Groups call on countries to protect whale sharks at CMS, urges PH government to protect all shark species

Press release - October 23, 2017
23 October 2017, Manila, Philippines – Marine conservation groups today called on the world’s nations to ensure protection of whale sharks and wedgefish when the Twelfth Session of the Conference of Parties (CoP) to the Convention on the Conservation of Migratory Species of Wild Animals (CMS) takes place in Manila on 23-28 October 2017. The groups are also urging the Philippine government to pass a comprehensive law to protect all Philippine sharks species.

The whale shark was the first shark to be nationally protected, through Fisheries Administrative Order 193 in 1998[1].  In spite of this, whale sharks were re-classed in the International Union for Conservation of Nature (IUCN) Red List in 2016 from Vulnerable to Endangered, which is a step closer to Extinction.

“The Philippines has been at the frontline of protecting whale sharks for nearly two decades. At the upcoming CoP, the Philippines will again lead their protection by being the proponent for uplisting from Appendix II to Appendix I. By listing them on Appendix I, parties are urged to strictly protect them throughout their migratory range,” said Anna Oposa, Executive Director of Save Philippine Seas. “We have shown the world that sharks are truly more valuable alive than dead.”

Wedgefishes are commonly targeted because of their high-valued fins and are threatened by over-exploitation, giving the white-spotted wedgefish (Rhynchobatus australiae) a Vulnerable status under the IUCN. According to the groups, steps are needed to be taken to improve this status, especially through the cooperation among countries within its range, since it is a highly mobile species, which makes it a shared resource.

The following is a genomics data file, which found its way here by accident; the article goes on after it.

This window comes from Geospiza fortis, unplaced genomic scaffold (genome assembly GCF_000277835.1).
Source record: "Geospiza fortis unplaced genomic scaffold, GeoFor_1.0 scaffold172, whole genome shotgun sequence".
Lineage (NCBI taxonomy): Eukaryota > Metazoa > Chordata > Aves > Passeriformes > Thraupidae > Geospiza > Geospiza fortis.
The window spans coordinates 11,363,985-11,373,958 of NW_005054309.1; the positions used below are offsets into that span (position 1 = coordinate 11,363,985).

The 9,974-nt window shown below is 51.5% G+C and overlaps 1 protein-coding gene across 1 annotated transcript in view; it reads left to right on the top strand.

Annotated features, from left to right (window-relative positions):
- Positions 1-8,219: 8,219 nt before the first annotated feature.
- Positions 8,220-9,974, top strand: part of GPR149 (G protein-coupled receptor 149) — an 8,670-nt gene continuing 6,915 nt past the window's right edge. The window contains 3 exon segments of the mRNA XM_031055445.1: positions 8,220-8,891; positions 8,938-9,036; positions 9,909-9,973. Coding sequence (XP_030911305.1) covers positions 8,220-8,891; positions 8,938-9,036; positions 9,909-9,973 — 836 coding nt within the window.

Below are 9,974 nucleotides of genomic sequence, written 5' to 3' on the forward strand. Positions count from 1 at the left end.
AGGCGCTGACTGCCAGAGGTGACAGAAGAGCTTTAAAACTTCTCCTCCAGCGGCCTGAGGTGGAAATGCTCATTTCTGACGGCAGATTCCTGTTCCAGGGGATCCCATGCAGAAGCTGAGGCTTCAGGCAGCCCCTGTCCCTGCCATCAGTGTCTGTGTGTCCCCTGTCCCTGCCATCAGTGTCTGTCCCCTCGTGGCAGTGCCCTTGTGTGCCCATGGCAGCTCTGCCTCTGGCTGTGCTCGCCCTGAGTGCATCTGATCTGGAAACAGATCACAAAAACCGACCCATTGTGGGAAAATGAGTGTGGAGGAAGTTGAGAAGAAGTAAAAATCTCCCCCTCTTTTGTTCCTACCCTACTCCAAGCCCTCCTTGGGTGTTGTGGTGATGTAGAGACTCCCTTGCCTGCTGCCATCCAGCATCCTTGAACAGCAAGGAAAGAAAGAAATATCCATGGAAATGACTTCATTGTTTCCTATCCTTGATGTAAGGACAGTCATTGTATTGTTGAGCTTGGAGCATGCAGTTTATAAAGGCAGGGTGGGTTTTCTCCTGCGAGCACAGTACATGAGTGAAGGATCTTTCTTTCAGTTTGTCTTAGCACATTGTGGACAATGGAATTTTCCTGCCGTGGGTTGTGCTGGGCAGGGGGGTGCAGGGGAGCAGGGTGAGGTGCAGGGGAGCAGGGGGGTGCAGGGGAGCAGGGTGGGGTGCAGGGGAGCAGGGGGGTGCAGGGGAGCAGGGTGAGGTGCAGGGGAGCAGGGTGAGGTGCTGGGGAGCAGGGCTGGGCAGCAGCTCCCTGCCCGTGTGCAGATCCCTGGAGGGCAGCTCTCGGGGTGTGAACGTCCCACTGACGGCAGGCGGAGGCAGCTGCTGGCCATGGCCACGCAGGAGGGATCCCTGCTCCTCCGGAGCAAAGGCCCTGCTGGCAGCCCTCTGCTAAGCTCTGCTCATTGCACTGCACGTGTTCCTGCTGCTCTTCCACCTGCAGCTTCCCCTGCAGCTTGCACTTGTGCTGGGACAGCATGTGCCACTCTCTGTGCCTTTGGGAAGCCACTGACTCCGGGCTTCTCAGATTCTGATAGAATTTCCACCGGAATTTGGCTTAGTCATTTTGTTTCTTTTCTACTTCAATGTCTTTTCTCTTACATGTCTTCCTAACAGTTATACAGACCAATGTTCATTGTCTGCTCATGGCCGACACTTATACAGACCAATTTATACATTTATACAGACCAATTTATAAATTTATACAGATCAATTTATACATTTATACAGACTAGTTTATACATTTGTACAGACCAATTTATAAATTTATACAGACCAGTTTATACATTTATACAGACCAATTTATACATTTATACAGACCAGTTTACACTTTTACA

“The Philippines proposes the listing of wedgefish in Appendix II at the CoP to strengthen the country's efforts to conserve sharks and rays in the long-term.  The Philippines encourages the parties to the convention to support this proposal," said Dr. AA Yaptinchay, Executive Director of Marine Wildlife Watch of the Philippines

The groups are also looking at the CMS meeting as an opportunity to call on the Philippine government to fill in legislative gaps in the protection of shark species, of which the Philippines has over 200. They mature late, reproduce slowly, and easily succumb to fishing pressures compared to their bony-fish counterparts. Driven by an annual trade value of $1 billion[2], humans kill about 100 million sharks every year[3]. The global shark population is experiencing an unprecedented decline, and one-third of all species are threatened with extinction[4]. These cartilaginous species also easily succumb to fishing pressure because they reproduce slowly.

“The Philippines is in a unique position globally when it comes to shark species biodiversity, ranking fourth, next to Australia, Indonesia, and Japan. However only a few species are protected in the Philippines. To demonstrate that we are serious about our call to the global community, it is important for the Philippine government to pass a comprehensive law to protect and conserve all shark species in the country. Sharks are important species in maintaining the health of our marine ecosystem, but it is threatened with illegal, unregulated, unreported, and destructive fishing,” Vince Cinches, Oceans Campaigner for Greenpeace Philippines, said.

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For more information:
Vince Cinches, Political Campaigner, Greenpeace Southeast Asia – Philippines
| +63 949 889 1336

Angelica Carballo Pago, Media Campaigner, Greenpeace Southeast Asia – Philippines
| +63 949 889 1332